Monday, December 7, 2009

Two weeks and one long blog entry

We have been gone for two weeks and had many different adventures. The first thing we did was participate in the All Volunteers Conference, wherein all 170 or so Peace Corps volunteers in Nicaragua get together to learn and share ideas. I was asked to do a session on healthy cooking techniques with some other volunteers.We taught how to cook vegetarian tacos and homemade whole-wheat tortillas, hummus, babaganoush, yogurt, sandwiches, coconut pancakes, squash soup and bean burgers. It was awesome! We also promoted my new cookbook ¨Cocinar Simple¨ that right now, mostly has only my recipes and a few of Kory´s, but will soon become a cooperative collection of recipes from all volunteers who want to contribute. It will grow and be an awesome collection of what you CAN cookin Nicaragua.

We also had the opportunity to learn what other volunteers are doing in their sites. We attended sessions on bio-digesters (which are giant poo bags that make an oderless methane gas which you can use to hook to your stove and cook with for up to 6 hours a day). We plan on making one for our house when we get home (someday when we are actually homeowners). Another awesome session we attended was how to use trash to make things.
We learned how to use plastic grocery type bags to crochet purses, wallets, bags, belts, you name it. Now we just have to learn some fancy crochet moves (we are a bit rusty).

We also had the chance to learn about options for working in international development, which for Heather was quite good, Kory… not so useful. We had an awesome talent show the last night by the pool, where most people got drunk, but there were some really good numbers. Kory read some of his poetry that he has written about Nicaragua (and will hopefully be published when we get home). He also did a very sweet thing and read one of my recipes as a poem to showcase my cookbook. It was very darling.

We ended on a Thanksgiving message from the new Peace Corps Director Aaron Williams and another speech about Food Security (which was the theme for the conference) by PC Nicaragua Country Director George. Overall it was really fun to get to know lots of other volunteers.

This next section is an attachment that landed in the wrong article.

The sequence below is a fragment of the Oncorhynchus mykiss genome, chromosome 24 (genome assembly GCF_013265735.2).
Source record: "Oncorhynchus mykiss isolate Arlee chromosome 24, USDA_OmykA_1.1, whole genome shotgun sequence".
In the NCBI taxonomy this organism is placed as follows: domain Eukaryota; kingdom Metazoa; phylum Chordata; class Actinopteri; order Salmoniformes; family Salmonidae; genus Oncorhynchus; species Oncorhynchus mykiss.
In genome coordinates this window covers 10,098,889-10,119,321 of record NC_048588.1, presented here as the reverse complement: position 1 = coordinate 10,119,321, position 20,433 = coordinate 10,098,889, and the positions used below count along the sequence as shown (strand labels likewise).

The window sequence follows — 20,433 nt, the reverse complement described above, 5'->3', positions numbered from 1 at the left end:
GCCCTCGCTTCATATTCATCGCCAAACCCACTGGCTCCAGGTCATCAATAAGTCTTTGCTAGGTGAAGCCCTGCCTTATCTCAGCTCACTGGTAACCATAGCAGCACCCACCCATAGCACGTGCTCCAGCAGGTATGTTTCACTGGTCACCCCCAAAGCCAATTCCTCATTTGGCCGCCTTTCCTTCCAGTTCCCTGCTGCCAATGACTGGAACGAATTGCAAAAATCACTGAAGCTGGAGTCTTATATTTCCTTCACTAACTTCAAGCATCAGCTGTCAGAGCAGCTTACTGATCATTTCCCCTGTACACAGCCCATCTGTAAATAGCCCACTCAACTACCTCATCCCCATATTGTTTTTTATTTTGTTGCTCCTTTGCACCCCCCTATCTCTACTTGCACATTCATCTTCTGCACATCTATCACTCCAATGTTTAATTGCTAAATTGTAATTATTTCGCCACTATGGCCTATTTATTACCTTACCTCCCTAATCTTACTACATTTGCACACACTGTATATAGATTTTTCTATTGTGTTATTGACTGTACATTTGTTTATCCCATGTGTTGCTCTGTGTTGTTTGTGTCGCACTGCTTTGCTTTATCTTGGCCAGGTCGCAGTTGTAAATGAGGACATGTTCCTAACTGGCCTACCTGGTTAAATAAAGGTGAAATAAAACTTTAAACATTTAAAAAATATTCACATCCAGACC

The next day happened to be Thanksgiving day and we had arranged to eat at the home of a family who works at the Embassy. We had dinner with a Mormon family with 4 kids. We felt right at home with them. They let us call home, lent us a bed to sleep in for the night and prepared a nice dinner for us vegetarians. It is really amazing that they would open their home to total strangers. Mr. Black was just getting into watercolor, and it just so happens that Kory is a professional in this, so we had a watercolor class with him and his 3 girls.

It was very fun. We watched movies, played “Set”, a card game favorite of Kory’s and we stayed overnight there. It was really interesting to see how a family can live in different countries. For us it was really nice to experience a different socio-economic level in Managua for a day.After that we headed up to Madriz to hang out with other volunteers. We really enjoyed being with other people as we are most often alone and isolated. Near Somoto is a famous canyon that really resembled Utah. A fat slot canyon I would say. It was beautiful. We, and 12 other volunteers, piled in the back of a moving truck with 17 other foreigners that our friends know there and drove to the canyon.From there we hiked about 2 ½ hours over rocks and through water. The last 2 hours we got in the water and floated down. When Matt said we were going to “float” the canyon, I, being from Utah, imagined a large raft with paddles and life jackets and rapids, but this was NOT the case here in Nicaragua. We put on life jackets or tubes and got in the water and swam/floated slowly downstream. It was super fun, but it got a bit cold near the end and it took several hours before I could feel my fingers again.
This is a picture of most of the people who are left in our group (Health 46) that arrived here in Nicaragua with us.

That night was the huge Somoto Carnival festival where they have lots of bands in the street and dancing contests. Almost everyone went but us. We were too tired and didn’t want to spend the 120 c√≥rdobas (6 dollars!!!!) to get in and dance for an hour, so we watched episodes of “The Office”.